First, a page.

It’s too late to change when he gets in the car. He is wearing his Bar Mitzvah shirt for his recitation of Lincoln’s Second Inaugural Address.
“Luke,” I say. “What are you doing? That’s your Bar Mitzvah shirt.”
“I know. It’s a nice shirt.”
“Yeah, it’s a nice shirt. It’s your Bar Mitzvah shirt and if you wear it today, then I have to wash and iron it before Saturday.”
“I’m sorry,” he says. As I sail through a roundabout, I look at my boy. “You do look really handsome.”
I don’t know when he’s had time to memorize the Lincoln speech. Last night, for two hours we met with the Rabbi who challenged Luke to consider the difference between actions and deeds and then asked, “So, what’s all this mean to you?” My son’s eyes glaze over just a little and I want to explain that he was up late last night at a track meet followed by hours of geometry. But Luke just asks, “Can I think about that?”
In the school gym, Luke begins the Lincoln speech. He points to the battleground below, gestures with a closed fist and paces as he negotiates the microphone wires snaking between his feet. And then, twenty words from the end, he pauses, a nice dramatic touch, I think, his brows knitting in that lovely way when he is deep, deep inside his thoughts. “Prompt” he whispers to the student following the speech on paper. “To do..” the student whispers back and Luke picks right up and finishes the Address.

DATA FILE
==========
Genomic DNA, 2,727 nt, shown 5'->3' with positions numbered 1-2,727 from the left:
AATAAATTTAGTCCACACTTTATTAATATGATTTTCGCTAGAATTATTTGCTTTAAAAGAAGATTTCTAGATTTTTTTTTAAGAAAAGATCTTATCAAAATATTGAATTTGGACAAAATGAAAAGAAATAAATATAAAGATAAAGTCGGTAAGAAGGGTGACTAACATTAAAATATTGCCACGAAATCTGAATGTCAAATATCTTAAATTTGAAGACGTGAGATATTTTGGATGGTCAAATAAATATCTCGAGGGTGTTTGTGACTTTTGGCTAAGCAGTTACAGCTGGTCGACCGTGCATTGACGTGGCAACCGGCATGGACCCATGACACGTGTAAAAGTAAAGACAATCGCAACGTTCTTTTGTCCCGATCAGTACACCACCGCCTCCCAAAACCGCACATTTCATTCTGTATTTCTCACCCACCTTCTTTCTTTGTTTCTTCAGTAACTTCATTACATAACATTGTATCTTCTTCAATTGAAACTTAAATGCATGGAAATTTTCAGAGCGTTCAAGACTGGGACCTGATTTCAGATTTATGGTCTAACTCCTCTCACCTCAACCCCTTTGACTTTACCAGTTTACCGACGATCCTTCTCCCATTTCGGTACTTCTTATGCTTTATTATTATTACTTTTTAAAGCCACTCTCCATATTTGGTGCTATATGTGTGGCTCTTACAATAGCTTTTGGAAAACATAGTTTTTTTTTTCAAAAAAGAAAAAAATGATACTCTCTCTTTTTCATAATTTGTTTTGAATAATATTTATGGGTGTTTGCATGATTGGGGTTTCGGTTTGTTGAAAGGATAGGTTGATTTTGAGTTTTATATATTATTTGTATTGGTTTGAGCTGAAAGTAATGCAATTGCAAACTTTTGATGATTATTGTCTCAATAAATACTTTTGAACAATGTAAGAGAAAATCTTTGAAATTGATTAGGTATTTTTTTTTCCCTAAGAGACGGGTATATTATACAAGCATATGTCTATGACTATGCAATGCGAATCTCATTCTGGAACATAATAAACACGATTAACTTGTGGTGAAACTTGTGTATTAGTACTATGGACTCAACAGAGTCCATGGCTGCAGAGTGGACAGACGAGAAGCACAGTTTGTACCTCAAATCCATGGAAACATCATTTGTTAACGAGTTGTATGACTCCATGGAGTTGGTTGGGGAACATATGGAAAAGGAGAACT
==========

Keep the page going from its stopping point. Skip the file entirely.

In his Bar Mitzvah speech, Luke will speak about his Torah portion, Kedoshim. He will speak about the laws of holiness and our charge to be holy because G-d is holy. As Jews, we pray, “Sim shalom, tovah uv’rachah.… grant us peace and goodness, blessing and grace, kindness and mercy.” And here’s what I believe: Luke, you teach me these things. Every day you teach me and not just Luke, all our sons and daughters. They instruct us how to listen, not just listen, but to hear and in hearing, bear witness in that small space after a question is asked. “And how are you feeling now?” I hear Luke ask his teammate over the phone after that late and tough track meet. And in the quiet, I listen to Luke listening and to the love and grace and goodness of his attention.
When I get home, I hang Luke’s Bar Mitzvah shirt back in his closet, right over the clunky, black dress shoes. Luke will wear them once for his Bar Mitzvah and then I will stack them on the heap for Goodwill. But this morning, I look at them in his dark closet and cry, just a little, something I have been doing a lot lately, and I say a prayer over those silly shoes. May you carry a man and carry him well. Amen.